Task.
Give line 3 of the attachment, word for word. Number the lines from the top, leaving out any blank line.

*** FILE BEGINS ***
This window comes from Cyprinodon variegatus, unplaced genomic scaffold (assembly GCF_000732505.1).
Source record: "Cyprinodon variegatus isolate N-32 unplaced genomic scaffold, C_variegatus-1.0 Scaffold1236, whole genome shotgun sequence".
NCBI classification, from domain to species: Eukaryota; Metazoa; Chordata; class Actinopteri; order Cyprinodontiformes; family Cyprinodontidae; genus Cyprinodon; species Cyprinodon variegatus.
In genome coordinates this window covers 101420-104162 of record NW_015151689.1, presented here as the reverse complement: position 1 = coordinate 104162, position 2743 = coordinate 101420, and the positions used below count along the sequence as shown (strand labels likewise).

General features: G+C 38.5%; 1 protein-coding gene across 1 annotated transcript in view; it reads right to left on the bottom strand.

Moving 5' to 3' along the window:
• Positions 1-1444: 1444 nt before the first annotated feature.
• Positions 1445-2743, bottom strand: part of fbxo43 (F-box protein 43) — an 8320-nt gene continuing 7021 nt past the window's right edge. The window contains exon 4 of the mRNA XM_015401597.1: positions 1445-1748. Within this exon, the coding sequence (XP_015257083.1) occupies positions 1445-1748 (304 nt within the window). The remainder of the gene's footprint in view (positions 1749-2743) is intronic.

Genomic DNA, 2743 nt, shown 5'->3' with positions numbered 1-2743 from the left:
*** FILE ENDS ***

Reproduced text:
NCBI classification, from domain to species: Eukaryota; Metazoa; Chordata; class Actinopteri; order Cyprinodontiformes; family Cyprinodontidae; genus Cyprinodon; species Cyprinodon variegatus.